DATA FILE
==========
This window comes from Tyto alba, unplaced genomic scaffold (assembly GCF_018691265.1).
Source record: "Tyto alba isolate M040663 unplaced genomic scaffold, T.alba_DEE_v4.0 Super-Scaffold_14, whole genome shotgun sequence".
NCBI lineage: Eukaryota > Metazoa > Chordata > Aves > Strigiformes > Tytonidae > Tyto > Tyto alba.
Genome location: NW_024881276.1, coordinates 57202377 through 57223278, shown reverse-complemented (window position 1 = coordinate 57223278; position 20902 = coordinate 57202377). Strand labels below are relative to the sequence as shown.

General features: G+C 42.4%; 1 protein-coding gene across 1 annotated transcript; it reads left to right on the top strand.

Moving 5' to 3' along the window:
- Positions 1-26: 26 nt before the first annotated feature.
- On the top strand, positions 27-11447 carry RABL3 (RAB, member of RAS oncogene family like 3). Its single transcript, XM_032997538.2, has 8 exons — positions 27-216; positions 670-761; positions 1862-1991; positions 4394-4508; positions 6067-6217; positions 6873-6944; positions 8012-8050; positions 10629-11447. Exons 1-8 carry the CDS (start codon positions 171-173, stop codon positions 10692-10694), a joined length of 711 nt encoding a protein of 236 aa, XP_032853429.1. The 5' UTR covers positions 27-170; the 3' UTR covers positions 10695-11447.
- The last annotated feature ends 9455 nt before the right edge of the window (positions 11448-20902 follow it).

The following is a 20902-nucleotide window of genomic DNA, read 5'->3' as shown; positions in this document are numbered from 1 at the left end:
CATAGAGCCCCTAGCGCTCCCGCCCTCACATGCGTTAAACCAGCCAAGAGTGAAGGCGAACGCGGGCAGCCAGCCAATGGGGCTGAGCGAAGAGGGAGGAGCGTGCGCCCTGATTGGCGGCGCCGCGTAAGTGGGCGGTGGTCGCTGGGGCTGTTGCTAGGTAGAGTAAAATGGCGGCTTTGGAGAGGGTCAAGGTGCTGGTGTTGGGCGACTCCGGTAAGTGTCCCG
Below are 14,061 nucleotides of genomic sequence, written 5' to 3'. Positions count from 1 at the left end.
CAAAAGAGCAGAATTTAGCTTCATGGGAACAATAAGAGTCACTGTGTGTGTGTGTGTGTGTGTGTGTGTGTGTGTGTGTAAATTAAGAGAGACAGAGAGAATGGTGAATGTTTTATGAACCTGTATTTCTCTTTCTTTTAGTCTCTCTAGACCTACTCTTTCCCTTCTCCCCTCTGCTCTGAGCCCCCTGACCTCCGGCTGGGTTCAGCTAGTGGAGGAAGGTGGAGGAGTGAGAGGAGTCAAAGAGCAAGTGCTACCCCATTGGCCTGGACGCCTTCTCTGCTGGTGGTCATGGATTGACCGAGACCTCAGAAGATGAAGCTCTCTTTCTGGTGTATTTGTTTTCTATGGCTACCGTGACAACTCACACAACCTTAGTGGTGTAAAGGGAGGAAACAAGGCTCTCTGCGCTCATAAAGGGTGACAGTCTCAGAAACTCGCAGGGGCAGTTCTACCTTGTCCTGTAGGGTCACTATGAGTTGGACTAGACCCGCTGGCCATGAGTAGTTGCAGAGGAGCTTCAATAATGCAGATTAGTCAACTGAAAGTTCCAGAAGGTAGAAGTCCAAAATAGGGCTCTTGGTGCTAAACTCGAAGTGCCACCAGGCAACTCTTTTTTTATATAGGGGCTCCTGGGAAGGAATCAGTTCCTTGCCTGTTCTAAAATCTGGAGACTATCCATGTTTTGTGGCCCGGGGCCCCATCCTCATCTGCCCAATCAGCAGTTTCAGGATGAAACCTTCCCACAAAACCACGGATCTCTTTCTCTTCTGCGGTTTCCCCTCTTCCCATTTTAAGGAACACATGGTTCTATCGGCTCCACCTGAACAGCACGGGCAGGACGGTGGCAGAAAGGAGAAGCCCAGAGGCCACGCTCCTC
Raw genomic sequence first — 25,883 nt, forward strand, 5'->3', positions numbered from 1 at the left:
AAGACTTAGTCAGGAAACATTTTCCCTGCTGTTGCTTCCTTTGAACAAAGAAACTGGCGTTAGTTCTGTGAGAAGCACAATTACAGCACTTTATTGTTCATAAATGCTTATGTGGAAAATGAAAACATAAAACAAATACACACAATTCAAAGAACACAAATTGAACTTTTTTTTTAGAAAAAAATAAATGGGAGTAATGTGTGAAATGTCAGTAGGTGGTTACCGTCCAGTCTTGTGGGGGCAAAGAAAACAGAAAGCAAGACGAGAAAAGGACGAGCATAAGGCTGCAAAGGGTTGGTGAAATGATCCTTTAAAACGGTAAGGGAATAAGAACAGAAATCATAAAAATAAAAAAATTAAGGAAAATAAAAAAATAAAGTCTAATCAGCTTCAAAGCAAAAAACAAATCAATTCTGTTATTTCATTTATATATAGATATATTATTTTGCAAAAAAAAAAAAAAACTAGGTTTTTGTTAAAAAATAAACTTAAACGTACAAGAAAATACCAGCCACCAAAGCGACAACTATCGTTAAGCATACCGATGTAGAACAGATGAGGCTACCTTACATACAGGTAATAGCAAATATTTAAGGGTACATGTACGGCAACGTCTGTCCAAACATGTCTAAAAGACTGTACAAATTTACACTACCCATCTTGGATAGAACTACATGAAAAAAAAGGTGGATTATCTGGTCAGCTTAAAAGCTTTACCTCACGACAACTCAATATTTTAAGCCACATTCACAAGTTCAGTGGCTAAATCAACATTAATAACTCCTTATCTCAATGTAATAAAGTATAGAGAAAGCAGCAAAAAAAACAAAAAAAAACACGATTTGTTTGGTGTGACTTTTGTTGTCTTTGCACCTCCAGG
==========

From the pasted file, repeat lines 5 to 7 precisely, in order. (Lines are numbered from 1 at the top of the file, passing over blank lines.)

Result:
General features: G+C 42.4%; 1 protein-coding gene across 1 annotated transcript; it reads left to right on the top strand.

Moving 5' to 3' along the window:
- Positions 1-26: 26 nt before the first annotated feature.